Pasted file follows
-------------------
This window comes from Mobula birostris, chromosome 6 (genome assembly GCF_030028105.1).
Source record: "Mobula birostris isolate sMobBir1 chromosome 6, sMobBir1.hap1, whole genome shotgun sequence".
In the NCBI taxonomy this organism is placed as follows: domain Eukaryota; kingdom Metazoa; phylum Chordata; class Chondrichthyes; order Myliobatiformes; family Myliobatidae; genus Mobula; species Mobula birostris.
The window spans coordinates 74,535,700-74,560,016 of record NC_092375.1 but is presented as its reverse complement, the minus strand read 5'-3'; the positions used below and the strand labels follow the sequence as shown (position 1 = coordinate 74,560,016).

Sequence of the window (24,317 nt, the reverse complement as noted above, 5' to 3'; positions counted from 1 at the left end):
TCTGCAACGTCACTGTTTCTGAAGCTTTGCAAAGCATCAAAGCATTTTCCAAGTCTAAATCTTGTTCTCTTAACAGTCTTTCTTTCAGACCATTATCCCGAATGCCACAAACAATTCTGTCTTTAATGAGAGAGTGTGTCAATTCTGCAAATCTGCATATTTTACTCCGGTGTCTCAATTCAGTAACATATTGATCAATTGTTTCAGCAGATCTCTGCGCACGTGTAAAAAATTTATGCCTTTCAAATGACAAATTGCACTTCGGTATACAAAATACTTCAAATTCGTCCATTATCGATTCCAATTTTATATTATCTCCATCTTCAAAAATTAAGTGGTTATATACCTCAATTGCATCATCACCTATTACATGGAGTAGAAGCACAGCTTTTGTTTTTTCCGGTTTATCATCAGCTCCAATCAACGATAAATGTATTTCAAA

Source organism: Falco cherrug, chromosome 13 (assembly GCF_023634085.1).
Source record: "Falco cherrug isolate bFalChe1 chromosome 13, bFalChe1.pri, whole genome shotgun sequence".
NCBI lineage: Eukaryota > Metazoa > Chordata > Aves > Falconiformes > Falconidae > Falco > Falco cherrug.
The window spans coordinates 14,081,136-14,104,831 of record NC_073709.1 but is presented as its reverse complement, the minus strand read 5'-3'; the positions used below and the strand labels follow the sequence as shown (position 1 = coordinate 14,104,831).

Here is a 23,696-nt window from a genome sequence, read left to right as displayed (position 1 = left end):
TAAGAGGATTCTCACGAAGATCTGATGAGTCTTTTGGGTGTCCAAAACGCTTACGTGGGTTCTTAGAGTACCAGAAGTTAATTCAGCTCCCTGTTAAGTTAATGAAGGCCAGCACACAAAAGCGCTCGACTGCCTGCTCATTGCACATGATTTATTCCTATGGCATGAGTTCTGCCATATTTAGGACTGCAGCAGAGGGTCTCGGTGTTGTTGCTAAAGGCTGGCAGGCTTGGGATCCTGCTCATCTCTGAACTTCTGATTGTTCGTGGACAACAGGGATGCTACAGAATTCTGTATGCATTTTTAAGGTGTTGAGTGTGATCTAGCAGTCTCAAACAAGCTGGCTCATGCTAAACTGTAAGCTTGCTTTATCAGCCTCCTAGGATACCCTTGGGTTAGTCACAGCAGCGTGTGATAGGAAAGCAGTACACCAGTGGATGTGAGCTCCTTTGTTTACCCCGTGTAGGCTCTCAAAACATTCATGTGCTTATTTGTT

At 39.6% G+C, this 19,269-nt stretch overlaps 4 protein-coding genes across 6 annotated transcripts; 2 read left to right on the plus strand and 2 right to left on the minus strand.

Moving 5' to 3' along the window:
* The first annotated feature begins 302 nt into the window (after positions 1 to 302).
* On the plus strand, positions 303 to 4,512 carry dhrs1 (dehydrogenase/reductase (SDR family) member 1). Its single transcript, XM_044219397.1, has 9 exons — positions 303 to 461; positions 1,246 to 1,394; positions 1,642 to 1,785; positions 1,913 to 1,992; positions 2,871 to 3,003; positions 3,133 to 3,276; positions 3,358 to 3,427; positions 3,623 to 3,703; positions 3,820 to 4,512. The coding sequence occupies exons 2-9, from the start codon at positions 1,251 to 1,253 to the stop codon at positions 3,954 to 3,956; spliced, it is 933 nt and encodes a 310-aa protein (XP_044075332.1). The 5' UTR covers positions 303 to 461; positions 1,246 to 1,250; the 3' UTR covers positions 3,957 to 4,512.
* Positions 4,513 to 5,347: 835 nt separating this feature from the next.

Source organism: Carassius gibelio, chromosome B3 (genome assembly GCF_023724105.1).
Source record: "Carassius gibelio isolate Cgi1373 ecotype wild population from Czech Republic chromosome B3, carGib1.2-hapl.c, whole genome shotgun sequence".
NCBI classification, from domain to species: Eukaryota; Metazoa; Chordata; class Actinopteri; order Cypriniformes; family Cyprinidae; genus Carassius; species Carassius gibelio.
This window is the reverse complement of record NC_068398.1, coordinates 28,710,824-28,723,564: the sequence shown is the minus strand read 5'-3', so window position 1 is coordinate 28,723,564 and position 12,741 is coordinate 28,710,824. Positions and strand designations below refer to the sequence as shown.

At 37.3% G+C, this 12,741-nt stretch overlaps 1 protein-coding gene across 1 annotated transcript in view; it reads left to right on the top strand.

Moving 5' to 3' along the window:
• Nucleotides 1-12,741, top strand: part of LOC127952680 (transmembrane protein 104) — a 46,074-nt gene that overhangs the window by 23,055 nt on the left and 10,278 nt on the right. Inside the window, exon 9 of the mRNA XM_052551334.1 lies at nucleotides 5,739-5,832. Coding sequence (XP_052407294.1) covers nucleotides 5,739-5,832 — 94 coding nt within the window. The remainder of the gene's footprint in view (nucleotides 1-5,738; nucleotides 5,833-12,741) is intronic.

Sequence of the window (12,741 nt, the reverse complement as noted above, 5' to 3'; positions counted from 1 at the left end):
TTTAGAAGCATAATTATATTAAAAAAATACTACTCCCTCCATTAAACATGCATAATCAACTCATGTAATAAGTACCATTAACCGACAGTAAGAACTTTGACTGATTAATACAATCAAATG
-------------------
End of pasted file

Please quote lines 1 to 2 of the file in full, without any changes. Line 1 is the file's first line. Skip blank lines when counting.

This window comes from Mobula birostris, chromosome 6 (genome assembly GCF_030028105.1).
Source record: "Mobula birostris isolate sMobBir1 chromosome 6, sMobBir1.hap1, whole genome shotgun sequence".